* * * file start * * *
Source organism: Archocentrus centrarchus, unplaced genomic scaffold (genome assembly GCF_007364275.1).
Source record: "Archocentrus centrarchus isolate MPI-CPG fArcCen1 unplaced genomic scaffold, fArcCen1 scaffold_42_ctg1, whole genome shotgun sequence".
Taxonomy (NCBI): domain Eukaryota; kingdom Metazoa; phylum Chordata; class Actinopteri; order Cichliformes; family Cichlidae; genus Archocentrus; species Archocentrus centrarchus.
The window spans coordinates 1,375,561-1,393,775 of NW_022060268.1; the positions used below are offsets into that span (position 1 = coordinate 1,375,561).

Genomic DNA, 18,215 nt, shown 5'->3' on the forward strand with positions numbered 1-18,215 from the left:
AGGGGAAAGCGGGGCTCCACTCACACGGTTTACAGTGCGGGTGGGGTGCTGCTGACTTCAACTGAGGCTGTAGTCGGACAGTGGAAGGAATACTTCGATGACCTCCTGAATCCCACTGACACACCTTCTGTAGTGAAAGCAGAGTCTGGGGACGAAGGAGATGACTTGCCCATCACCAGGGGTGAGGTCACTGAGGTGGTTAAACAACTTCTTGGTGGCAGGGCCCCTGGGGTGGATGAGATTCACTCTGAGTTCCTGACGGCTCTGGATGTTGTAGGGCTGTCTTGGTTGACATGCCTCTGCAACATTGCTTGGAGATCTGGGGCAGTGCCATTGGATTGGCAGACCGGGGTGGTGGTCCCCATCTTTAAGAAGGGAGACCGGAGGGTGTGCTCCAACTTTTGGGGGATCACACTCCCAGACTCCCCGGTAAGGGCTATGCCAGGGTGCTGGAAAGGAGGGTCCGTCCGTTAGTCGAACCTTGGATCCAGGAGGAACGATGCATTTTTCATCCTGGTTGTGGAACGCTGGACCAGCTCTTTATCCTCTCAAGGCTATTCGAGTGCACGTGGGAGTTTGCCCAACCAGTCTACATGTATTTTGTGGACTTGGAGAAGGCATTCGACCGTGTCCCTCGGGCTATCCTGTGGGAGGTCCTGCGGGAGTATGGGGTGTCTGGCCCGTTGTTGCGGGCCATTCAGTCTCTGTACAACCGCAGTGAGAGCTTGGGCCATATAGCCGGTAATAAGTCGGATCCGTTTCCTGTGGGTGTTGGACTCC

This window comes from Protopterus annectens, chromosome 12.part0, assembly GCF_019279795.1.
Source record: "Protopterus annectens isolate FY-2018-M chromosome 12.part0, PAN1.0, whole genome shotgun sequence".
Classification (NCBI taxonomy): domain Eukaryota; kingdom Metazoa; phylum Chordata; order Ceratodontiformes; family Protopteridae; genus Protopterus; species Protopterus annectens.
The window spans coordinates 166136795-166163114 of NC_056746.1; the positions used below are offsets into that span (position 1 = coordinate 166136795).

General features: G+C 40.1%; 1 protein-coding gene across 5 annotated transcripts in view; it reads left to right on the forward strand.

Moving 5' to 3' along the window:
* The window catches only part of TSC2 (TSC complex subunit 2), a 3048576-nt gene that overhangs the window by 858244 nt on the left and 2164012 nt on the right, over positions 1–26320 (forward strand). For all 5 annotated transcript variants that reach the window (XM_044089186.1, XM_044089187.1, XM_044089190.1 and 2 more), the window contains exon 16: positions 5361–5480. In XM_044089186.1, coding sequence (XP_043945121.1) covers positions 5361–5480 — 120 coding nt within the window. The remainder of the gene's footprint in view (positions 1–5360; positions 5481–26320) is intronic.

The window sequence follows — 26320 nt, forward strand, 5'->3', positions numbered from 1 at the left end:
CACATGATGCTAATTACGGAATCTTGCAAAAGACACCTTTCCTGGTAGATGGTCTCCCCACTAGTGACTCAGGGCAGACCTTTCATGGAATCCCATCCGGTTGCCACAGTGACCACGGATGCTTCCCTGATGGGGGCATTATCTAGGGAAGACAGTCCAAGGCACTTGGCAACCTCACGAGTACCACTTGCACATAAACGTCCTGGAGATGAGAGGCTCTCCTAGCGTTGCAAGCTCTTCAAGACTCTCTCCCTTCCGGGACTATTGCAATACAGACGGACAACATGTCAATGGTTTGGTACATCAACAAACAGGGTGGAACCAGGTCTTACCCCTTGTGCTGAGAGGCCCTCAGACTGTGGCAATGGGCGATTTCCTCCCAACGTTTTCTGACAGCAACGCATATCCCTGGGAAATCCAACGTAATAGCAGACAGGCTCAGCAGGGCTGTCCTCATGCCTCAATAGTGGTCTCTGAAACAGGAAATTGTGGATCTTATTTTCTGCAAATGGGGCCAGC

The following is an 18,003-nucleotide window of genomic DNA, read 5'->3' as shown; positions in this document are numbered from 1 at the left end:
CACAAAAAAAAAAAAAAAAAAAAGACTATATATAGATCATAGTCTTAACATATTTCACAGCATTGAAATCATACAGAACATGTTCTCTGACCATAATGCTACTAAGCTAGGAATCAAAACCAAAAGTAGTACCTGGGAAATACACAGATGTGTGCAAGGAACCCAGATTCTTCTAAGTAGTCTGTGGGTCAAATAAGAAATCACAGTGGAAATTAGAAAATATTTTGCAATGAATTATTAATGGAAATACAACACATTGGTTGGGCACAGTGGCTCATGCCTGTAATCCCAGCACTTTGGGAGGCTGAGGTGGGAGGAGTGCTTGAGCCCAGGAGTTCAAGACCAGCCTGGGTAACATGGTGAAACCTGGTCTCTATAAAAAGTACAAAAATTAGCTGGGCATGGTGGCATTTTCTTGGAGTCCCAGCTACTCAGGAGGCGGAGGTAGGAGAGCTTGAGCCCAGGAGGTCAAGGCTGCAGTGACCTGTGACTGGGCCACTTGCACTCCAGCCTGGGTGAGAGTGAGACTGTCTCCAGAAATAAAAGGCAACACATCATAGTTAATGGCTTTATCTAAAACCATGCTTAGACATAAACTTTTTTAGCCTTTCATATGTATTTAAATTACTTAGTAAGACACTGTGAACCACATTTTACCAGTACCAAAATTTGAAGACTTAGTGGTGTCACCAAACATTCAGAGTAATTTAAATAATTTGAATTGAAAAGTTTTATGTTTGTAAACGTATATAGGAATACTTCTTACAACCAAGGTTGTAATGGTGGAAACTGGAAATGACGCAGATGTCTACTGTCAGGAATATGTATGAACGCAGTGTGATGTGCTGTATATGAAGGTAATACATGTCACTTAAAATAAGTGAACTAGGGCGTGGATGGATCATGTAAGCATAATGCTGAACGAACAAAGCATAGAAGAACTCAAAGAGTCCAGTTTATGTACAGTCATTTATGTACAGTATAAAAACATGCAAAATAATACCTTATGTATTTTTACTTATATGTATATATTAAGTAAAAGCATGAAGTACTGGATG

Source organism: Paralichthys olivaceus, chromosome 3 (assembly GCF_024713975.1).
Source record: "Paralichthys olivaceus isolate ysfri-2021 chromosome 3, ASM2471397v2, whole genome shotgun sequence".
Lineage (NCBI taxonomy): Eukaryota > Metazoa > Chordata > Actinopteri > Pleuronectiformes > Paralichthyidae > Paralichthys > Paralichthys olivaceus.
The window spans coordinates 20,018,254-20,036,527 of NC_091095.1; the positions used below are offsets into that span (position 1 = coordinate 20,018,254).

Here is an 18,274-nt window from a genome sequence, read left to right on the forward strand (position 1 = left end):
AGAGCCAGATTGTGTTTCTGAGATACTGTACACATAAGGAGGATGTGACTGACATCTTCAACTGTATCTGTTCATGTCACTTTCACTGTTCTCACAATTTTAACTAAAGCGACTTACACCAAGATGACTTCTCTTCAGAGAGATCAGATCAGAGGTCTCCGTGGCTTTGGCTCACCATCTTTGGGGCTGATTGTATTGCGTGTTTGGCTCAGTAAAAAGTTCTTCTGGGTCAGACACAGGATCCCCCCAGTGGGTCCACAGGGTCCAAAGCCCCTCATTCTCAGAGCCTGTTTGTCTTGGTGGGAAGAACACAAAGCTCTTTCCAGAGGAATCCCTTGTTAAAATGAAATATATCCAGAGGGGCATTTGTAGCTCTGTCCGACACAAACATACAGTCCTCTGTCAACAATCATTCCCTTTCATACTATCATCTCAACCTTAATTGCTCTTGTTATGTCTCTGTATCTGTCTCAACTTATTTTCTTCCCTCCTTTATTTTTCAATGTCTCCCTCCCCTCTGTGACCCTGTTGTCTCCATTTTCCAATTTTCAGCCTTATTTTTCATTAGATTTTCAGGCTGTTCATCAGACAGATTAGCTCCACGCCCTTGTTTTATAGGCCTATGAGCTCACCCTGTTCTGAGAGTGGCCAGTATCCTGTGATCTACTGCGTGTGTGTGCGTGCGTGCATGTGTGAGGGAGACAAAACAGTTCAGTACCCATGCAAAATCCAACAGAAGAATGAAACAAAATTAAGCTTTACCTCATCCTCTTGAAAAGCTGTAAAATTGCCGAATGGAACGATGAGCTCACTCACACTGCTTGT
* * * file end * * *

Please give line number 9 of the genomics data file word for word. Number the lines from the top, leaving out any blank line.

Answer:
Classification (NCBI taxonomy): domain Eukaryota; kingdom Metazoa; phylum Chordata; order Ceratodontiformes; family Protopteridae; genus Protopterus; species Protopterus annectens.